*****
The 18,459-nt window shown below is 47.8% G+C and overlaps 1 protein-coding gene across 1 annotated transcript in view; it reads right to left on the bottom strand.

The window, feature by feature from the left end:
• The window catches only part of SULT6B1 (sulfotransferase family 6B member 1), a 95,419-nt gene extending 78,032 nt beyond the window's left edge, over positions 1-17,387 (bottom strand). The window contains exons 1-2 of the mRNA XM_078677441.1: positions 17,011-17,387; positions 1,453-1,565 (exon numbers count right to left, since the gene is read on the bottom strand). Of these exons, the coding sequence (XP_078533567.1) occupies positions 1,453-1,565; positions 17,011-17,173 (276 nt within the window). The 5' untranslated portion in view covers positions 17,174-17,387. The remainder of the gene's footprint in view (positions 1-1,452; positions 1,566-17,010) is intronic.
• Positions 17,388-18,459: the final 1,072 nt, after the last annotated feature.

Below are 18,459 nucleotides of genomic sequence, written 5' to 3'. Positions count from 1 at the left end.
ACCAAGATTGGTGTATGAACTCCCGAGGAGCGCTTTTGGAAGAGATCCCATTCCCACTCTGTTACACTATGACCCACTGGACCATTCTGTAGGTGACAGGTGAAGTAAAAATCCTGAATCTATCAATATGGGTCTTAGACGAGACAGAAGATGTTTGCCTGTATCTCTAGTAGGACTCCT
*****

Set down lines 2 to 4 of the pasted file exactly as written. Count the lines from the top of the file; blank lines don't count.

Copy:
The window, feature by feature from the left end:
• The window catches only part of SULT6B1 (sulfotransferase family 6B member 1), a 95,419-nt gene extending 78,032 nt beyond the window's left edge, over positions 1-17,387 (bottom strand). The window contains exons 1-2 of the mRNA XM_078677441.1: positions 17,011-17,387; positions 1,453-1,565 (exon numbers count right to left, since the gene is read on the bottom strand). Of these exons, the coding sequence (XP_078533567.1) occupies positions 1,453-1,565; positions 17,011-17,173 (276 nt within the window). The 5' untranslated portion in view covers positions 17,174-17,387. The remainder of the gene's footprint in view (positions 1-1,452; positions 1,566-17,010) is intronic.
• Positions 17,388-18,459: the final 1,072 nt, after the last annotated feature.